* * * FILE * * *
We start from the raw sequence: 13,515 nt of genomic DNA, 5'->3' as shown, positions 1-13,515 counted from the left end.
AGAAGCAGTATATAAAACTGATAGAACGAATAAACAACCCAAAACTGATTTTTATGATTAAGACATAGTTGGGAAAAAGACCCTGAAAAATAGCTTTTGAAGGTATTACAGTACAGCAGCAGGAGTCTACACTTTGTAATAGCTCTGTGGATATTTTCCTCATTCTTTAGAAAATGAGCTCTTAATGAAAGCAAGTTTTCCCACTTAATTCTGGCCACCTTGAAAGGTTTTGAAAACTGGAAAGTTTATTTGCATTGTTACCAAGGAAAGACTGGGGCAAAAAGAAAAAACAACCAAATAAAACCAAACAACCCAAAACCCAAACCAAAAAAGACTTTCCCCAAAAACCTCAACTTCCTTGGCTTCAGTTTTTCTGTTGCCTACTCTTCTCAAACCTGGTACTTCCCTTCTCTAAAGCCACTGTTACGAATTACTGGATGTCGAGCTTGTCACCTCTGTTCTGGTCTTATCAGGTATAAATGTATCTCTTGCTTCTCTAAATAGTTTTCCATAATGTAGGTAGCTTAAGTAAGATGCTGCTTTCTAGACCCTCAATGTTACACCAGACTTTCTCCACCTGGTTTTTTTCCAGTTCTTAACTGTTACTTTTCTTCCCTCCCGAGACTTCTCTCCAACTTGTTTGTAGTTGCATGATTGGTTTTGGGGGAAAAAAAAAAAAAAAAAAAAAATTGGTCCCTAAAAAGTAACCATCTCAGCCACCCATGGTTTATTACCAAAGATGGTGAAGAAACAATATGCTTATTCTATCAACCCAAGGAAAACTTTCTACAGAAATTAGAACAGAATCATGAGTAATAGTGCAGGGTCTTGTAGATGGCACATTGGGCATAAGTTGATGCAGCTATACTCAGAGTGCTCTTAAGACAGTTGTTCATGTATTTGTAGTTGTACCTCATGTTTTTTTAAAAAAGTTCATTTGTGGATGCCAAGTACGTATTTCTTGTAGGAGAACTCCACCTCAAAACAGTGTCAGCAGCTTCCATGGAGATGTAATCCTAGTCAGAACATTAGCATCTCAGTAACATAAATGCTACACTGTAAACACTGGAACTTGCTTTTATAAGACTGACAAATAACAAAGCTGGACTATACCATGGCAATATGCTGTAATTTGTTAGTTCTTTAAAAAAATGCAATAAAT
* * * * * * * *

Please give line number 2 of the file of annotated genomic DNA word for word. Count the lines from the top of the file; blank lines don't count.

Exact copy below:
AGAAGCAGTATATAAAACTGATAGAACGAATAAACAACCCAAAACTGATTTTTATGATTAAGACATAGTTGGGAAAAAGACCCTGAAAAATAGCTTTTGAAGGTATTACAGTACAGCAGCAGGAGTCTACACTTTGTAATAGCTCTGTGGATATTTTCCTCATTCTTTAGAAAATGAGCTCTTAATGAAAGCAAGTTTTCCCACTTAATTCTGGCCACCTTGAAAGGTTTTGAAAACTGGAAAGTTTATTTGCATTGTTACCAAGGAAAGACTGGGGCAAAAAGAAAAAACAACCAAATAAAACCAAACAACCCAAAACCCAAACCAAAAAAGACTTTCCCCAAAAACCTCAACTTCCTTGGCTTCAGTTTTTCTGTTGCCTACTCTTCTCAAACCTGGTACTTCCCTTCTCTAAAGCCACTGTTACGAATTACTGGATGTCGAGCTTGTCACCTCTGTTCTGGTCTTATCAGGTATAAATGTATCTCTTGCTTCTCTAAATAGTTTTCCATAATGTAGGTAGCTTAAGTAAGATGCTGCTTTCTAGACCCTCAATGTTACACCAGACTTTCTCCACCTGGTTTTTTTCCAGTTCTTAACTGTTACTTTTCTTCCCTCCCGAGACTTCTCTCCAACTTGTTTGTAGTTGCATGATTGGTTTTGGGGGAAAAAAAAAAAAAAAAAAAAAATTGGTCCCTAAAAAGTAACCATCTCAGCCACCCATGGTTTATTACCAAAGATGGTGAAGAAACAATATGCTTATTCTATCAACCCAAGGAAAACTTTCTACAGAAATTAGAACAGAATCATGAGTAATAGTGCAGGGTCTTGTAGATGGCACATTGGGCATAAGTTGATGCAGCTATACTCAGAGTGCTCTTAAGACAGTTGTTCATGTATTTGTAGTTGTACCTCATGTTTTTTTAAAAAAGTTCATTTGTGGATGCCAAGTACGTATTTCTTGTAGGAGAACTCCACCTCAAAACAGTGTCAGCAGCTTCCATGGAGATGTAATCCTAGTCAGAACATTAGCATCTCAGTAACATAAATGCTACACTGTAAACACTGGAACTTGCTTTTATAAGACTGACAAATAACAAAGCTGGACTATACCATGGCAATATGCTGTAATTTGTTAGTTCTTTAAAAAAATGCAATAAAT